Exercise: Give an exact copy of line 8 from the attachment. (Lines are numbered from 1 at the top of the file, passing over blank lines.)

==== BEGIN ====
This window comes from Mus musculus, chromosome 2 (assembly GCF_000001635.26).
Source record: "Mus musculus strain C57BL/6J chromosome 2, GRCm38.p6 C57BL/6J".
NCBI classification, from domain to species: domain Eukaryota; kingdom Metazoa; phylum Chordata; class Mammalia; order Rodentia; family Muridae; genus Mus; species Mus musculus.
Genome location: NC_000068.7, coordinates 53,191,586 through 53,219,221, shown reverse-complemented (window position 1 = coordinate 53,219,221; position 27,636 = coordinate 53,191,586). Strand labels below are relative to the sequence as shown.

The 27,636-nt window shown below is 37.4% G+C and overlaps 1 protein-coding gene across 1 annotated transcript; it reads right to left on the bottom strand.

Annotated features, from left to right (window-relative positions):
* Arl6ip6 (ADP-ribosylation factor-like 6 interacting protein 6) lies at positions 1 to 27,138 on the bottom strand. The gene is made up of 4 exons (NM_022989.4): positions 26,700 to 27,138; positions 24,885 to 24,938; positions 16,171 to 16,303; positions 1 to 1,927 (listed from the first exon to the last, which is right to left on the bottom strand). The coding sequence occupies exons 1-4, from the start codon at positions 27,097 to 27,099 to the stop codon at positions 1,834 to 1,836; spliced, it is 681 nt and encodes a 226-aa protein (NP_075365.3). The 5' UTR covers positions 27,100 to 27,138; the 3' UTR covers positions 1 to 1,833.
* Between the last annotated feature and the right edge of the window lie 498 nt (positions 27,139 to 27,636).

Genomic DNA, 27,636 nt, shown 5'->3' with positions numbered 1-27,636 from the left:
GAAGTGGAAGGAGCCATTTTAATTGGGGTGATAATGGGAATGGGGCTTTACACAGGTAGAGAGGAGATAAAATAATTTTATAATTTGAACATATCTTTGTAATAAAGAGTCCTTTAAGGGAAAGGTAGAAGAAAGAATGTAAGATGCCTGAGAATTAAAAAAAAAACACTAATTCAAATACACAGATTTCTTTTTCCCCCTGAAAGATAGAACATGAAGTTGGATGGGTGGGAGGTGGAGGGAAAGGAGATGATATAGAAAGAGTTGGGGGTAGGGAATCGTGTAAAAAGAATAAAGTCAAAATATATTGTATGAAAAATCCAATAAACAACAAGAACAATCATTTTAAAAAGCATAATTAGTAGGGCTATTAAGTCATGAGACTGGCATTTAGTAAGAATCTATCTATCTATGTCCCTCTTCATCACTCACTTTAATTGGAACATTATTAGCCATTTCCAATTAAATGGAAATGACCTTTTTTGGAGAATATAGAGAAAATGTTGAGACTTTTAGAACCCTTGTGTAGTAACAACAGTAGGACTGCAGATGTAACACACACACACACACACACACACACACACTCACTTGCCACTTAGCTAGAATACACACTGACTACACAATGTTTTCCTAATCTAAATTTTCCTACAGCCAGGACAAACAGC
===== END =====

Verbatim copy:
* Between the last annotated feature and the right edge of the window lie 498 nt (positions 27,139 to 27,636).